Okay, so I completely forgot to finish this up last night after returning from a brief trip. I hope these few hours of missed dialogue aren’t going to result in the angry mob coming for me, but if they are, so be it!
There are several reasons why Colangelo has focused on international players. The first is practical: With so many draft picks over such a short period of time, the Sixers need guys they can stash abroad for several years without burning a roster spot.
The presence of head coach Brett Brown, who spent more than a decade with the Spurs, certainly helps, as well as their confidence in their staff’s ability to develop young players. They also have a large analytics department that, as someone in their organization told me, tends to value traits like shooting and feel for the game that younger American players often lack.
I would add a note here that Colangelo’s fascination with international players is nothing new, and has always been a piece of his drafting habits. He has chased that dragon for the same reason some other smart teams and executives have during the same time period—international players are traditionally undervalued, barring a once-in-a-decade prospect like Luka Doncic.
One other thing to keep in mind is that the Sixers’ brain trust is far from homogenous, which even shines through a bit in Tjarks’ ending note here. The Sixers are confident in their ability to develop young players, which is something you might hear if a franchise was drafting lots of players in the mold we saw during the Sam Hinkie era: young, athletic, and perhaps with room for skill growth.
That appears at odds with their alleged valuation of shooting and feel for the game, but it’s really just a good reminder that decisions are based on shades of gray, not black and white. Sometimes players are so talented that front offices have little debating to do about how much they weigh a particular quality, but you don’t win a title by simply making slam-dunk decisions.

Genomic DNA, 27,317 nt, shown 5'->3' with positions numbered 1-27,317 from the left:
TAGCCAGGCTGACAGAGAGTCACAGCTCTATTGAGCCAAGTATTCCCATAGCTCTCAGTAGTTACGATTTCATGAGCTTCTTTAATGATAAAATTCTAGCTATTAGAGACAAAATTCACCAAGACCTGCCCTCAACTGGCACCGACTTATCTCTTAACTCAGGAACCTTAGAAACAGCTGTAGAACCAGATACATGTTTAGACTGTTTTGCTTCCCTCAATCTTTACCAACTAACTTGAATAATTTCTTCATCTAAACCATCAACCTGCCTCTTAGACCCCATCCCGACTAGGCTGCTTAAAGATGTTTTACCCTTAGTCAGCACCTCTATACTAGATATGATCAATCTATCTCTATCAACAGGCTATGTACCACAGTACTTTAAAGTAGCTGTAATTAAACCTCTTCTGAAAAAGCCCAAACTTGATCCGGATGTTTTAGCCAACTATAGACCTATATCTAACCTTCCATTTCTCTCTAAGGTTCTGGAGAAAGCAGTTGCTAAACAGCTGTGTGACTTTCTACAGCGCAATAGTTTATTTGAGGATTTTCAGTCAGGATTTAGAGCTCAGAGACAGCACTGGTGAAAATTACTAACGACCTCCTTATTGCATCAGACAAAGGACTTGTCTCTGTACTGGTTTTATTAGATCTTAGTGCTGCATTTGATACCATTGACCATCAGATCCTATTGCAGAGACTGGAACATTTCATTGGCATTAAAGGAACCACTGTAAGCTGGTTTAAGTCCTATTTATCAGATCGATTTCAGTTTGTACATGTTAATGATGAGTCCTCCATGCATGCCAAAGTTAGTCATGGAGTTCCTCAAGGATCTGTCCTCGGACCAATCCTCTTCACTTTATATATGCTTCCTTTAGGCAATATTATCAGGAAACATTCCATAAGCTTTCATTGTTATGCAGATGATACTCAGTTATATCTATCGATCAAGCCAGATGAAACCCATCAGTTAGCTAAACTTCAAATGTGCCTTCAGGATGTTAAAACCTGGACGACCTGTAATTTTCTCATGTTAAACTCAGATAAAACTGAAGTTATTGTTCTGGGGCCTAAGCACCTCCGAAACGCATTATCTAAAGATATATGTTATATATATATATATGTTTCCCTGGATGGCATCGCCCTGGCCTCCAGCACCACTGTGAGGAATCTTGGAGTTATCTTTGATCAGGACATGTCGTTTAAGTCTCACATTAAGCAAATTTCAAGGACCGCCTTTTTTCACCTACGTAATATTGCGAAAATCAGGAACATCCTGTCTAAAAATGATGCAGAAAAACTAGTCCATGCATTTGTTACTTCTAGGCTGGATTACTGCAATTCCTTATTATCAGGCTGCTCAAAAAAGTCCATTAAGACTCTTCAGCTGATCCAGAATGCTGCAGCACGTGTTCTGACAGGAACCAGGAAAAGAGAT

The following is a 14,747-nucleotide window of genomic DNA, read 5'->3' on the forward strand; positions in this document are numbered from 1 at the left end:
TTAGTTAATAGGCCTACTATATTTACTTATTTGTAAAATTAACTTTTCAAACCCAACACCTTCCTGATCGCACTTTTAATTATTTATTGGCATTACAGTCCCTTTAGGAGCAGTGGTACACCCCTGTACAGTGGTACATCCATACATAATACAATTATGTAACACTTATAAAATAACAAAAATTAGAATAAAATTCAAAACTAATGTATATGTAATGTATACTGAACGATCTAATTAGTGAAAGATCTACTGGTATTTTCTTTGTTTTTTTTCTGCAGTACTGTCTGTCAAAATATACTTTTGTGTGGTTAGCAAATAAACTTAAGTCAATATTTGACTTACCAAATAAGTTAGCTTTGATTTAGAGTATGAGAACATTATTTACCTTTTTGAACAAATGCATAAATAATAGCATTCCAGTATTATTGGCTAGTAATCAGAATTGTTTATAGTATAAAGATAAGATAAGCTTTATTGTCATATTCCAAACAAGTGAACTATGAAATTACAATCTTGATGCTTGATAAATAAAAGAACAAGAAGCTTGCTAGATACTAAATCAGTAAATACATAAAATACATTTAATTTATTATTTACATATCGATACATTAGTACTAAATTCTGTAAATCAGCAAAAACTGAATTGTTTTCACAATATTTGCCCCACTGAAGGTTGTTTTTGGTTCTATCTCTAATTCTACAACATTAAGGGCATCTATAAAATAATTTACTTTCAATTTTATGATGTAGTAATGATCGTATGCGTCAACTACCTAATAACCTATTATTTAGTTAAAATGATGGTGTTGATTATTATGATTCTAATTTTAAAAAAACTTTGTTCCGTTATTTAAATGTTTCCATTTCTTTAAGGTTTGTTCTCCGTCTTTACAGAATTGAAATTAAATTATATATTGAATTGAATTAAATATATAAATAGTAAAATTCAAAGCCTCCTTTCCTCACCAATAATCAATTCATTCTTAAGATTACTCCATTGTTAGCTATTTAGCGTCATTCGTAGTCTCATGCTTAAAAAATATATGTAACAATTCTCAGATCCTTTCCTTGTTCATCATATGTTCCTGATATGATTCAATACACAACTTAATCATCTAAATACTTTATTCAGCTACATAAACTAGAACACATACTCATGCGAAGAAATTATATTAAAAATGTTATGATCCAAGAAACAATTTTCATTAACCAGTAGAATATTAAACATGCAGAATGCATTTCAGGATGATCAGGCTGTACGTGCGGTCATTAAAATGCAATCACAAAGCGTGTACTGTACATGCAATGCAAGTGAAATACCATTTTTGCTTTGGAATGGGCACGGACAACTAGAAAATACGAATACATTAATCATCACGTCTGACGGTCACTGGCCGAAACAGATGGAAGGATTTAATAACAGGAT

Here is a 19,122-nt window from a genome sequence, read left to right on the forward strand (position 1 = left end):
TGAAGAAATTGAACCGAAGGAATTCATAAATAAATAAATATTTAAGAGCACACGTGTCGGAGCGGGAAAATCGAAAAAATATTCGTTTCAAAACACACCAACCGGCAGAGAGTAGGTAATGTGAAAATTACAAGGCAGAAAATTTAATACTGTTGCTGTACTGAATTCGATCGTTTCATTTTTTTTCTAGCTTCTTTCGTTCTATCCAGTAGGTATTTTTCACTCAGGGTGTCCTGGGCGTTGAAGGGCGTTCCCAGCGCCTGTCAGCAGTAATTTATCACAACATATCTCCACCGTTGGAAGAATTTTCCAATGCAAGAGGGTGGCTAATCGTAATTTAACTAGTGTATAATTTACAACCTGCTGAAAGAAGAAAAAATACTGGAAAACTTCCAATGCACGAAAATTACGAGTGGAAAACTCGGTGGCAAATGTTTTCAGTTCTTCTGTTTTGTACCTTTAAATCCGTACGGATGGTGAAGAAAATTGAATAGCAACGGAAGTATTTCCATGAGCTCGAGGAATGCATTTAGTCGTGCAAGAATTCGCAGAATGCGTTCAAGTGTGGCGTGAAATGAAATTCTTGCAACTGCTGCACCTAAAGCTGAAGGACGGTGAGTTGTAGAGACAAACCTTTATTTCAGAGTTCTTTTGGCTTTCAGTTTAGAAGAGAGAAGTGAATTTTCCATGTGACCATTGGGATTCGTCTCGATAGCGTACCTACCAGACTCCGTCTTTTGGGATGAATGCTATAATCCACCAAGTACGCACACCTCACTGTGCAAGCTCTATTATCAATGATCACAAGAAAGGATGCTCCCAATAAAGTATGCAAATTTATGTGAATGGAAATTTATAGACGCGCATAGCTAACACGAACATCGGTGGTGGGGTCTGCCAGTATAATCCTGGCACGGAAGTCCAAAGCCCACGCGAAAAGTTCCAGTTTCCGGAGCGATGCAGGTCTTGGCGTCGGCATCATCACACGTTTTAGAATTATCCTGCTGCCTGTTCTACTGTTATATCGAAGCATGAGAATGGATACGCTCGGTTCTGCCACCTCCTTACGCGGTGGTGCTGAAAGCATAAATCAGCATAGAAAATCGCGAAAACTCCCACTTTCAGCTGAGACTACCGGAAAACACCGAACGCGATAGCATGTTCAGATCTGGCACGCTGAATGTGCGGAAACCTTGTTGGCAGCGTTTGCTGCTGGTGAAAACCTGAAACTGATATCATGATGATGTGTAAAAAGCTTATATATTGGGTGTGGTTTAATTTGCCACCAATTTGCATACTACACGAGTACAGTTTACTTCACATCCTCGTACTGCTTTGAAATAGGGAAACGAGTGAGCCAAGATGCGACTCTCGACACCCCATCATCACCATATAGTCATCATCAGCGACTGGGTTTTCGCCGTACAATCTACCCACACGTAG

I’m only kidding, even though the latest guest on RTRS was a former advisor to President Barack Obama. Dan Pfieffer on the Ricky was fun, even if a couple crotchety Reddit moderators found it unable to discern whether it was actually a political podcast or not.
“Trick or Treat Tony” is going to New Orleans
Free agent Tony Allen is finalizing a one-year deal with the New Orleans Pelicans, league sources tell The Vertical.— Shams Charania (@ShamsCharania) September 11, 2017
Listen guys, it’s September, it’s as big a free agent signing as we’re probably going to get to talk about. And listen—any time you can get a non-shooter to join a team whose best lineups will feature two big men, you have to do it.
(This actually isn’t a horrible move given their wing depth, but jokes > facts)
The Nets also did a thing
Free agent center Tyler Zeller is finalizing a two-year deal with the Brooklyn Nets, league sources tell ESPN.— Adrian Wojnarowski (@wojespn) September 11, 2017
Dikembe Mutumbo loves him some Joel Embiid
I need a buddy cop comedy where a grizzled Mutumbo shows young, hotshot rookie Embiid the ropes—and that he does have something to lose.
82. Robert Covington
One of just 10 players to average at least one assist and one block per game, Covington’s length, mobility and strength make him a nuisance for point guards and power forwards alike. Whereas other defense-first wings like Michael Kidd-Gilchrist and Andre Roberson do not appear in our Top 100, the 26-year-old Covington earned the nod because he should be something better than completely hopeless on offense. Theoretically, the return of franchise center Joel Embiid and the arrival of playmaking ball-handlers like Ben Simmons and Markelle Fultz will help create easier scoring opportunities in transition and cleaner catch-and-shoot looks, thereby simplifying Covington’s responsibilities and bolstering his woeful shooting numbers.
I would have to think a lot harder about this if I actually wanted to determine his real ranking, but off the top of my head this doesn’t seem totally crazy. There are a lot of impact players in the NBA, and despite Covington’s defensive aptitude, he still needs to figure out a way to put it all together on both ends.
But combing through some of these players in front of him are preposterous. If you were building a team starting right now, who would rather have Greg Monroe than Covington? Cody Zeller? Marcin Gortat? The corpse of Pau Gasol? Really?
The rest of the top-50 will be unveiled later Tuesday, and I assume I’m going to get even madder about players in front of Covington on this list, in addition to wherever Joel Embiid ends up.